First Taste: The Craftsman Ale House; Valentine’s Day at Chiboust and The Cookery; Sexy Crostini di Fegatini at Zuppa in Yonkers
First Taste: The Craftsman Ale House @Anthony’s Bar and Grill
Do you know that scene in Dr. Strangelove, when Slim Pickens straddles The Bomb as it screams to its target? Lately, trying to keep up with all the news in Westchester craft beer, I’ve been feeling like thatcharacter. The big beer news of this week is that Anthony’s Bar and Grill in Harrison has reintroduced itself as The Craftsman Ale House. Its slogan is “craft beer and burgers”; you gotta love the clarity of vision.
There is a lot to like about The Craftsman Ale House. Its modest aims are echoed in its cozy, slightly worn storefront which—aside from the lineup of flat screens behind the bar—steps off the beaten pub path with bright lights and pale walls. Craftsman is not fancy, but it’s not pretending to be; this makes The Craftsman Ale House a welcome change from those grave, cherry-paneled taverns that always feel like they’d much rather be libraries than neighborhood bars.
And, oh, are the folks at Craftsman enthusiastic! Not only is its staff remarkably pleasant and accommodating, but, according to The Craftsman, the idea for the new venture comes from bartender and avid home brewer Joe Vicidomini. Currently, Craftsman offers nods to home brewers with meetings, held on the last Saturday of every month, which also welcome wine and mead hobbyists and cheerily advises, “Got a Home Brew? Bring It.” Though Craftsman offers only nine taps (the merest trickle, compared to Yard House’s 130), as I write, the all-American beers were nicely priced at $5 per pint and included interesting picks from Itahaca and Lagunitas. Plus, not only does Craftsman’s beer list thoughtfully include ABV% and state of origin, but, on the night that we visited, they were pouring Farnum Hill Dooryard Cider. This feels like a daring choice for a Westchester bar with only nine taps.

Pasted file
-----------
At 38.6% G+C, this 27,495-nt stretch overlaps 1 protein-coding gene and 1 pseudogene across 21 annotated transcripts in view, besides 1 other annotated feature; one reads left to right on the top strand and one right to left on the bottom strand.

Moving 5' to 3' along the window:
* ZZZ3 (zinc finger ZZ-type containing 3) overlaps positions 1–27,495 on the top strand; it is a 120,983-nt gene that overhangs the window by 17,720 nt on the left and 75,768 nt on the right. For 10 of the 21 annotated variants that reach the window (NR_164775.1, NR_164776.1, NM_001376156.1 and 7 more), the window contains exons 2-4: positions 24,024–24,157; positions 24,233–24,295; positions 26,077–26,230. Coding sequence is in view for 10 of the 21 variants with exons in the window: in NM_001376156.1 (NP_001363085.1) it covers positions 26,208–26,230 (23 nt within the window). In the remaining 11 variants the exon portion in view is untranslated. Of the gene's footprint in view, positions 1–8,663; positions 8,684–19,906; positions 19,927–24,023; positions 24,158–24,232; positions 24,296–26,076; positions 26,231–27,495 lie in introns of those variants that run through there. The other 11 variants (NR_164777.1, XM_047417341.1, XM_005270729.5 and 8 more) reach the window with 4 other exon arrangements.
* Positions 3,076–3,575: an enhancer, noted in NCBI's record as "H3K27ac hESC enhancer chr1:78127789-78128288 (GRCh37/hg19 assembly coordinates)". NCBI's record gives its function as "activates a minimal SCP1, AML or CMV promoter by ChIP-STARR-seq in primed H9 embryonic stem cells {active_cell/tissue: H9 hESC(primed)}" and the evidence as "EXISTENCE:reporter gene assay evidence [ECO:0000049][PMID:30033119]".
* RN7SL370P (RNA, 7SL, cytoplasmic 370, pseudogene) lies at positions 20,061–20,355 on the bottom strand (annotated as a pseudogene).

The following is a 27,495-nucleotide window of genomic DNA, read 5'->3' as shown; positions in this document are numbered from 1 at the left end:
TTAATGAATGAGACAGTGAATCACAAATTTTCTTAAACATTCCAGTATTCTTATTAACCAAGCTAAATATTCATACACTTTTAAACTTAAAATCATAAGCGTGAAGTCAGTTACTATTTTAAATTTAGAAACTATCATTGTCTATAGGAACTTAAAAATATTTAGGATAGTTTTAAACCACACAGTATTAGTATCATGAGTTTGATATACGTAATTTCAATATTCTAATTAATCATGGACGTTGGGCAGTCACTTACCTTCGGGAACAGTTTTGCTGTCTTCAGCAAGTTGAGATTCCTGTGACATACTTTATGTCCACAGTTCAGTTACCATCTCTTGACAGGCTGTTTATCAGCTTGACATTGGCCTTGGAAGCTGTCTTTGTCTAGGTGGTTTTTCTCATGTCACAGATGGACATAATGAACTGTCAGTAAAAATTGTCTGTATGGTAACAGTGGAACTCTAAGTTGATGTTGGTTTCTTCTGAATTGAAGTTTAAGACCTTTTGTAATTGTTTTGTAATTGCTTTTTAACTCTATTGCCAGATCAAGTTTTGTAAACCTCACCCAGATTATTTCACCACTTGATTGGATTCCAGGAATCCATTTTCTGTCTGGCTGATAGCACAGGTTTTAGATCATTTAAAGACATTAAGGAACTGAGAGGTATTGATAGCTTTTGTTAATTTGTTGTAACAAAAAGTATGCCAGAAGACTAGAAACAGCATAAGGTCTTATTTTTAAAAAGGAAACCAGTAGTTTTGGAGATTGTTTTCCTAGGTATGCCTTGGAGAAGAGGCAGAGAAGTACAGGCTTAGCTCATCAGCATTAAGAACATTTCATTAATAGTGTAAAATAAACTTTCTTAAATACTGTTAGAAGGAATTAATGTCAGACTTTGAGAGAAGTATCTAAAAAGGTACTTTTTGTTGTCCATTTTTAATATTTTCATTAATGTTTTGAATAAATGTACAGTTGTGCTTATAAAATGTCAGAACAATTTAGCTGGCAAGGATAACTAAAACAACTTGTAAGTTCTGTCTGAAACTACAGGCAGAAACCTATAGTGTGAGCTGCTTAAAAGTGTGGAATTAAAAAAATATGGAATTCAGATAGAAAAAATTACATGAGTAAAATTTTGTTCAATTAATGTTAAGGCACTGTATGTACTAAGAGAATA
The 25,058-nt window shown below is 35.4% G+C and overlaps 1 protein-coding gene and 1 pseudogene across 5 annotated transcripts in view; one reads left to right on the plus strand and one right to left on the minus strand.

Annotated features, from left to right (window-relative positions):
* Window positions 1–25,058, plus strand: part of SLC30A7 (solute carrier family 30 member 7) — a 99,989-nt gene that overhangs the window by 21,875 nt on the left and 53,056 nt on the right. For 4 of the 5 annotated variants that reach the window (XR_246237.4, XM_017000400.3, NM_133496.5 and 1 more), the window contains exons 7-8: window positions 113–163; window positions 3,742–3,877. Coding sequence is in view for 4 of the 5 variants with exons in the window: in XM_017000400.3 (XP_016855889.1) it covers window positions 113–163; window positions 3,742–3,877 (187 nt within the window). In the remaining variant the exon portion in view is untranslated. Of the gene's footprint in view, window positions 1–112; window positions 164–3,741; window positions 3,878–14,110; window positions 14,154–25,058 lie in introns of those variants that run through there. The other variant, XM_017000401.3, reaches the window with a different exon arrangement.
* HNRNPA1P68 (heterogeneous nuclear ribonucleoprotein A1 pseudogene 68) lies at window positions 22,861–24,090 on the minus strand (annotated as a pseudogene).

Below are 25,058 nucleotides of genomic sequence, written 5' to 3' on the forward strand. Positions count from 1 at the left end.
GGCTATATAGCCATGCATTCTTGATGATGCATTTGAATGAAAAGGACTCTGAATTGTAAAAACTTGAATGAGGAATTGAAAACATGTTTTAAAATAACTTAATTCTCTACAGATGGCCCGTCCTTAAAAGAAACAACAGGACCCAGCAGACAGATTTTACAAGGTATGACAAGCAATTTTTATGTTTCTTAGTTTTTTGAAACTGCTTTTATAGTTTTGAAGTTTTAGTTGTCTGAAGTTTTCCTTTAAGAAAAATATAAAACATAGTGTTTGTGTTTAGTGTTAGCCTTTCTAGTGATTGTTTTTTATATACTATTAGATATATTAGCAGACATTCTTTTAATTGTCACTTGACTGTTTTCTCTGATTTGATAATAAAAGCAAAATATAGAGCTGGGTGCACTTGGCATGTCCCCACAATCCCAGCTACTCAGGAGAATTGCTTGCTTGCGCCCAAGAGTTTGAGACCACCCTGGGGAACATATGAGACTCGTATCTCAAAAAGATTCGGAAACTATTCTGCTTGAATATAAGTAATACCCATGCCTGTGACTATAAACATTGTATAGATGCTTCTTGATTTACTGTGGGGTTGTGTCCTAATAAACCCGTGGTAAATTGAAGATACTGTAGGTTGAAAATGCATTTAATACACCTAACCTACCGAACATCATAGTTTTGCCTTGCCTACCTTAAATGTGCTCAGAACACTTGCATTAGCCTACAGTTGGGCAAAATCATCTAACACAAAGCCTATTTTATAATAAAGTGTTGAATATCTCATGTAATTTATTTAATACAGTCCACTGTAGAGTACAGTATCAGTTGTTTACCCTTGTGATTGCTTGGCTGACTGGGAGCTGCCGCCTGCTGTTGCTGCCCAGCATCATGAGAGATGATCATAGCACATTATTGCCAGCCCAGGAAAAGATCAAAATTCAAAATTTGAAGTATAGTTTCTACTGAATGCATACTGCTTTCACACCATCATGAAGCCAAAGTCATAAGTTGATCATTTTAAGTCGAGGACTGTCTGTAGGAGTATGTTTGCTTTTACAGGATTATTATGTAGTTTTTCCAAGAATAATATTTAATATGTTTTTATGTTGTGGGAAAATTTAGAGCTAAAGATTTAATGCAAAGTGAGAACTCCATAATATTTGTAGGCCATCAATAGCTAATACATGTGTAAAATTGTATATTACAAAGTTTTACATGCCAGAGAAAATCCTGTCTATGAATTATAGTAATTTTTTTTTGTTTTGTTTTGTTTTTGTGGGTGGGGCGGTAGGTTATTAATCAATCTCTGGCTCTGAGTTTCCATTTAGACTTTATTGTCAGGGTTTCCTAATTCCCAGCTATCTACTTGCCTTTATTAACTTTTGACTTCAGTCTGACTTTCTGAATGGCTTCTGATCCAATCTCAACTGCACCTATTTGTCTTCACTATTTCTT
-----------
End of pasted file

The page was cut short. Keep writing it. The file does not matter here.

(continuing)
Craftsman wants you to like it. Along with $5 draughts, it offers flights of 8-ounce sampler glasses (four picks for $10, and eight for $20), along with 64-ounce growler fills that cost, at this moment, only $15. While Craftsman charges $10 for “takeaway souvenir” growler bottles, it’ll also fill any growler that you bring in. And there are other incentives, like a “Growler Club” that pours a free growler fill for every five that you purchase. Also, look for daily Happy Hours from 3 to 7 pm ($4 wines and select draughts), plus “Kill the Keg” parties every Saturday night at 7pm with $3 pints until the featured tap runs dry.
And food? As Craftsman’s streamlined slogan suggests, the menu is short and burger-centric, though you may pick your patty’s composition from ground beef, turkey, veggies, and chicken. Sadly, both of the beef burgers ($10) we tasted were ordered medium rare and arrived well done. We much preferred a nicely sour/hot pile of chicken wings ($8), giant onion rings ($5), and an attractive, if basic, Cobb salad ($10) with chicken, egg, bacon, and avocado.